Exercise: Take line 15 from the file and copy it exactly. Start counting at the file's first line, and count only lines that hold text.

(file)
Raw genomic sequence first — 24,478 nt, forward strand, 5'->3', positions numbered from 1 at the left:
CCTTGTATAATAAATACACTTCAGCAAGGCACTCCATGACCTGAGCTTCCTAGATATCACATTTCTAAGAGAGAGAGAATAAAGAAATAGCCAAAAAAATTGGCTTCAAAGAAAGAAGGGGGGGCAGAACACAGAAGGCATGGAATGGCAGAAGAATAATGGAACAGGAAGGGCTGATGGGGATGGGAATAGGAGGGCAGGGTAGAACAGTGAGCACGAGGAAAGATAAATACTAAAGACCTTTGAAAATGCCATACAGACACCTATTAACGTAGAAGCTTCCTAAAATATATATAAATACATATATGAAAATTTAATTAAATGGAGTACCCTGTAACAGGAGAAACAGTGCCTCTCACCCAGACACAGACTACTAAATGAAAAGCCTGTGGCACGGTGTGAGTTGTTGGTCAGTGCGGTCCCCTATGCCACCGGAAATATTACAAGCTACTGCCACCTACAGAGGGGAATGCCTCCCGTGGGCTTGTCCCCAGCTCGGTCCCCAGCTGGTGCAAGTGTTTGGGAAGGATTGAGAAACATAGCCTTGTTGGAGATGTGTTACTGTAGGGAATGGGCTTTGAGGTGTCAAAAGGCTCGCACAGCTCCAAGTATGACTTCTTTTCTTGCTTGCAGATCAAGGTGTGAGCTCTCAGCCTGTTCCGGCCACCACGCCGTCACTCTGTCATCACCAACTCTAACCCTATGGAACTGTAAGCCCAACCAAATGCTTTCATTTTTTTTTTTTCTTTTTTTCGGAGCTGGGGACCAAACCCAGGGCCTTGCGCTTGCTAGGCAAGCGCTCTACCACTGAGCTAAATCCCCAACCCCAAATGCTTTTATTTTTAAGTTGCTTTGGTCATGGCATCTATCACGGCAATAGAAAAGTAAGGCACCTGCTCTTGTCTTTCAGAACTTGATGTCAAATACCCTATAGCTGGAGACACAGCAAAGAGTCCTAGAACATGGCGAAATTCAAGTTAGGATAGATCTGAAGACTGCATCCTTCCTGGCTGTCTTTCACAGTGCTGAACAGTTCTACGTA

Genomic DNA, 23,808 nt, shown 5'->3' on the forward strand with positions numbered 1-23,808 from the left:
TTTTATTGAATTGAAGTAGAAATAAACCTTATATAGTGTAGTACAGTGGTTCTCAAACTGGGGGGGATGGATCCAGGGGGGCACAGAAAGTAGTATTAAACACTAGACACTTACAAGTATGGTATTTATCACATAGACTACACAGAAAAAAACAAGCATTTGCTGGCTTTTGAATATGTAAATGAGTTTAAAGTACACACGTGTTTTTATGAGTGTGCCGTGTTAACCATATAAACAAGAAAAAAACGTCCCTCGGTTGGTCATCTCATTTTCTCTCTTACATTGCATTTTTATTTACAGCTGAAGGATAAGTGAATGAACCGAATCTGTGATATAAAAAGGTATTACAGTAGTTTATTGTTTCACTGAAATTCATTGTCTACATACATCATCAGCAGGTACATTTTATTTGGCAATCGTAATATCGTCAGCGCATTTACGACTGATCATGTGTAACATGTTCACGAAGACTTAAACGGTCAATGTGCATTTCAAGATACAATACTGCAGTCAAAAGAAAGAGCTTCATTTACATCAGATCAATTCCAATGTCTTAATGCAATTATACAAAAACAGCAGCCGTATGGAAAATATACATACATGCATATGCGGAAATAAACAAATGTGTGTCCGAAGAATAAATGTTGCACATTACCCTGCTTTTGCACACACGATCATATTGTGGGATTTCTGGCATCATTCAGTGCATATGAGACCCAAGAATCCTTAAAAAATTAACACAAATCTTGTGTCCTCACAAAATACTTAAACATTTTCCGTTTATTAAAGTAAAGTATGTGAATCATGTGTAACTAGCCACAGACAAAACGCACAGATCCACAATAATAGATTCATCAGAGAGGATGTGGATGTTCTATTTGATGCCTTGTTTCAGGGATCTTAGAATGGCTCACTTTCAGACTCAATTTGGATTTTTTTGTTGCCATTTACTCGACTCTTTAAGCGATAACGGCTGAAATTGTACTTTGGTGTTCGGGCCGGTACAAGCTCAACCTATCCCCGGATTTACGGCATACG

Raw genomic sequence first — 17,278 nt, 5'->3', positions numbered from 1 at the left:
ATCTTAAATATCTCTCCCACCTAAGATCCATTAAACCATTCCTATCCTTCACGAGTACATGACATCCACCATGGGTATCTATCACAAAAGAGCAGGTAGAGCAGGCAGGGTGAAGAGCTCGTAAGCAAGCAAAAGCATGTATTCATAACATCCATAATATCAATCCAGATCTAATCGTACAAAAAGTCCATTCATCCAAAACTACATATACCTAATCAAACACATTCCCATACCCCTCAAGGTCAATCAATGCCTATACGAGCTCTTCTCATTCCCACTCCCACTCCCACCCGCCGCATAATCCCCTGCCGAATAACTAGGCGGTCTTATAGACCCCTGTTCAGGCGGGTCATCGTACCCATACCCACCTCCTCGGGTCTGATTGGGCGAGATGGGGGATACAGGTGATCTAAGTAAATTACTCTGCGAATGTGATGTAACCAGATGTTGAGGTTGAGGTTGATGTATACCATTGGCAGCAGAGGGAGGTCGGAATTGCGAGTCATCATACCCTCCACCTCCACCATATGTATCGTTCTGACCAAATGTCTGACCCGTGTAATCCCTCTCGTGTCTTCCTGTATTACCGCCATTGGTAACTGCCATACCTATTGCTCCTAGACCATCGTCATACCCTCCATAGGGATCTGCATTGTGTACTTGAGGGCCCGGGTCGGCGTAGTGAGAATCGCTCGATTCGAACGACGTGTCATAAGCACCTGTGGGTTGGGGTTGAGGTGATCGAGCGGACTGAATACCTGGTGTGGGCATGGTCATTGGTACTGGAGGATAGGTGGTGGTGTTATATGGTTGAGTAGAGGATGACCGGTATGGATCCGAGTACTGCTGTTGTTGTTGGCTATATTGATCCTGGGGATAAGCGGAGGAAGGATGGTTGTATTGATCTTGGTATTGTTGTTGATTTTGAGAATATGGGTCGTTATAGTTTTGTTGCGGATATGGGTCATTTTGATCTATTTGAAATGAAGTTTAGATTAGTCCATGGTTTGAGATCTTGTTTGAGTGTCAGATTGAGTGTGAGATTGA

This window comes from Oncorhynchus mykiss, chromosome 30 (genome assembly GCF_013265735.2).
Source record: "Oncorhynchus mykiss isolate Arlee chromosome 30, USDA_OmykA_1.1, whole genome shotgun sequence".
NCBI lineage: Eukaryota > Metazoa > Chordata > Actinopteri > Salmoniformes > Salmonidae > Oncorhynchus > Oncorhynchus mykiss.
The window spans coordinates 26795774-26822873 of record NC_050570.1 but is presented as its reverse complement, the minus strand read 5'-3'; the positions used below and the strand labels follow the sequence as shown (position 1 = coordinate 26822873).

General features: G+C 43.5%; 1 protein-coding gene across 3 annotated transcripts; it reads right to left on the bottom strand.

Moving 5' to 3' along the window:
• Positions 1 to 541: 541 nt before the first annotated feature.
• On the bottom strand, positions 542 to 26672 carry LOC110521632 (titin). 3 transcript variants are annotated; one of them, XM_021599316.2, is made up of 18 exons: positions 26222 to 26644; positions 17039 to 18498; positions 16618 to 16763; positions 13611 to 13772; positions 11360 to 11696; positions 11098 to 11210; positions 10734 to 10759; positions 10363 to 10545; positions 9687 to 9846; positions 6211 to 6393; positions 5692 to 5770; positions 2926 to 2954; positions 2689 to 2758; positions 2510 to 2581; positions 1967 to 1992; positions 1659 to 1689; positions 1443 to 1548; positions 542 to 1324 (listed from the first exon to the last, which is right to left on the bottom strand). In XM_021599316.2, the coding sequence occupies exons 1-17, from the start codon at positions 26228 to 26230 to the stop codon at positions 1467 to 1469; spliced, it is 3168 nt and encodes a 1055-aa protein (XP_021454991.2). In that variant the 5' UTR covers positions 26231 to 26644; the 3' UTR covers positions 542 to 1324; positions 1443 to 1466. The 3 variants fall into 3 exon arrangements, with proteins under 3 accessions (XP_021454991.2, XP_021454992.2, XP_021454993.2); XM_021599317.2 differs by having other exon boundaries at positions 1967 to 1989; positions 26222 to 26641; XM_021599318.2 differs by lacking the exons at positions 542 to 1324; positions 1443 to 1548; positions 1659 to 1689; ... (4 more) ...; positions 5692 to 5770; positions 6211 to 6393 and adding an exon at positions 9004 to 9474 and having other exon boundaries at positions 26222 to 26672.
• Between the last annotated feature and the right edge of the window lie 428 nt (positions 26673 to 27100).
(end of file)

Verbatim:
• Between the last annotated feature and the right edge of the window lie 428 nt (positions 26673 to 27100).